scouts-l Mail Archive for April of 2000: Re: Age and advancement
Peter Farnham (pfarnham@ASBMB.FASEB.ORG
Mon Apr 24 2000 - 15:09:46 CDT
There are no age requirements for any of the ranks. Thus, a kid can be a
first class whenever he earns the rank. There are time limits implied, in
that some of the requirements take time to complete (the 30-day "show
improvement" requirement for the exercises in Tenderfoot, for example). In
addition, it will take some time to complete 10 troop or patrol activities
, including three camping trips. However, in an active troop, a kid could
complete these activities in six or so months (maybe even less).
In general, BSA has found that a kid who earns First Class within one year
of joining is more likely to remain in scouting longer than a kid who takes
longer to earn First Class. However, this is not a requirement; rather, it
is a statistic that is the result of data analysis regarding youth
advancement and membership records.
Here's a run-down of how quickly a kid can earn Eagle:
10 years 6 months - joins BSA (assuming he's earned his Arrow of Light; if
so, he can actually cross over even younger, but that's another story. For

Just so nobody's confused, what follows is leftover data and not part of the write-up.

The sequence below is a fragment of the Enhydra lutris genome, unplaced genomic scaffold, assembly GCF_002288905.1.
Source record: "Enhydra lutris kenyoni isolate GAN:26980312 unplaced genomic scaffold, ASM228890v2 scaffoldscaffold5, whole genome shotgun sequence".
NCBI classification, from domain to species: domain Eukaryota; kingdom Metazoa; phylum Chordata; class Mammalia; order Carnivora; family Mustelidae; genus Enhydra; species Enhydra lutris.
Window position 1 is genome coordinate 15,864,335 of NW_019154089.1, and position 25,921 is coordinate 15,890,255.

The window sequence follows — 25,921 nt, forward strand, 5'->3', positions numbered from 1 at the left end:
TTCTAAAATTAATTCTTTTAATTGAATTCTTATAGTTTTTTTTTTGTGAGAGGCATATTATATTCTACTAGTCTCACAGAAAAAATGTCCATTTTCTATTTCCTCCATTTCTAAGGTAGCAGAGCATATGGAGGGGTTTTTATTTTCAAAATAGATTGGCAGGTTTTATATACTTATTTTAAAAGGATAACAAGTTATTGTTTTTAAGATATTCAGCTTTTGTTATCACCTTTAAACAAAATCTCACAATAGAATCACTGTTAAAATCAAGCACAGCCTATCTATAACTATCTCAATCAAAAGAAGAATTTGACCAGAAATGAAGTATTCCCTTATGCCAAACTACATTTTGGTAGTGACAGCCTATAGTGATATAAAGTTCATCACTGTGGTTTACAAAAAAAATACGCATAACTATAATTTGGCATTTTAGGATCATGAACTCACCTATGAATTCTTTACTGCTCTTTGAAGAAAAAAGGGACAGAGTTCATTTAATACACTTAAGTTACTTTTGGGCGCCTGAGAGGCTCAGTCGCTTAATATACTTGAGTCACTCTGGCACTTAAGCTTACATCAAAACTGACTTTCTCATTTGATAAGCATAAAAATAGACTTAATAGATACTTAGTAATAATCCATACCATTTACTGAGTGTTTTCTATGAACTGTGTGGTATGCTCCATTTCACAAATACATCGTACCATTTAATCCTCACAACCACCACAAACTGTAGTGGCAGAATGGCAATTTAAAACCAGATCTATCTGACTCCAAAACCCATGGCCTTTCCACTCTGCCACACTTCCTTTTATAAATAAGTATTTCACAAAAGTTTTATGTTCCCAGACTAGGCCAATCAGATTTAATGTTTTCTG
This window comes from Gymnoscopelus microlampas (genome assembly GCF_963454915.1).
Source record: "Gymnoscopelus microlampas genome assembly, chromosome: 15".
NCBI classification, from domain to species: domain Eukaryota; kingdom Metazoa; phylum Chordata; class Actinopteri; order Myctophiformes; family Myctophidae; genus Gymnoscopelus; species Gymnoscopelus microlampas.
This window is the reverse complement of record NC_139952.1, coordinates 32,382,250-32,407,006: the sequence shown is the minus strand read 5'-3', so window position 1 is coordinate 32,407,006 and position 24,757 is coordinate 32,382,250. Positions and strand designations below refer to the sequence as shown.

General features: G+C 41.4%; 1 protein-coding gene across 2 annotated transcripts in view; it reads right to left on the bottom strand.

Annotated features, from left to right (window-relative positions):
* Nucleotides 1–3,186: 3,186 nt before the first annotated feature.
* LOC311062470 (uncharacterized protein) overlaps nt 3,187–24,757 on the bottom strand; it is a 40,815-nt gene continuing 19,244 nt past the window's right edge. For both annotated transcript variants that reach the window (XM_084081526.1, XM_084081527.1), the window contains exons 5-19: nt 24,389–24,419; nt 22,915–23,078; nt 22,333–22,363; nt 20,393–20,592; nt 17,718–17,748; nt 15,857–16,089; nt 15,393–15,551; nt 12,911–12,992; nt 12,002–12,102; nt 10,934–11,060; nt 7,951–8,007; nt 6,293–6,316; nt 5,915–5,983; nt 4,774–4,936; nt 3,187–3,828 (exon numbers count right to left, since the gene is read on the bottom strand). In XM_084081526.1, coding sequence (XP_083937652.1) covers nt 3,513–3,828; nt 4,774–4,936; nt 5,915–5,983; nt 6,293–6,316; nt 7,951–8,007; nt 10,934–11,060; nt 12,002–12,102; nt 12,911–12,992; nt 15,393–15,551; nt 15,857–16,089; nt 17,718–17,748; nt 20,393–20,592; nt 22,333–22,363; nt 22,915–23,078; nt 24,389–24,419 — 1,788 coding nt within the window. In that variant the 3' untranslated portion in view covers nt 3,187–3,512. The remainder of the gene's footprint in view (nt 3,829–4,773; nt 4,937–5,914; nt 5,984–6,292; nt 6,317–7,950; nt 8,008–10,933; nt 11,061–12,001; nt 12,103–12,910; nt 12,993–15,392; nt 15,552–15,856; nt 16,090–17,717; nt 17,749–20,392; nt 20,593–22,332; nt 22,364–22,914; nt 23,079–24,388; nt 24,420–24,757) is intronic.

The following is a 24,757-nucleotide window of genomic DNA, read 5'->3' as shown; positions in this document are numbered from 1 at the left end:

purposes of our example, let's use 10/6 as the starting point).
10 years 7 months - earns Tenderfoot
11 years 6 months - earns First Class (assuming the BSA ideal of 1C in one
year; a few kids in my troop have earned it quicker, however--the record
was 7 months from date of joining).
11 years 10 months - earns Star (has been working on Merit Badges from the
git-go and serves his four months in a leadership position immediately)
12 years 4 months - earns Life (has been working on MBs, and serves his six
months in a leadership position immediately)
12 years 10 months - earns Eagle (ditto leadership position and MB caveats
So, brand new Scout to Eagle in 28 months (perhaps even faster in an active
troop). Is advancing this fast legal? Yes. Is it adviseable? Well....a
difficult question which I'll not get into other than to say that I've seen
kids earn Eagle at 13 who I thought were completely deserving (the newest
Eagle Scout in my troop is such a kid); I've also seen a kid (not in my
troop) get it much older who I thought should never have gotten it based on
serious deficiencies in the scout spirit and leadership requirements for
the Eagle rank. Bottom line--it depends on the kid.
In any case, when the kid completes the requirements for a rank--any
rank--he should go to his Board of Review and if he passes, awarded him his
rank immediately. You can't make him wait until he's more "mature".
SM, Troop 113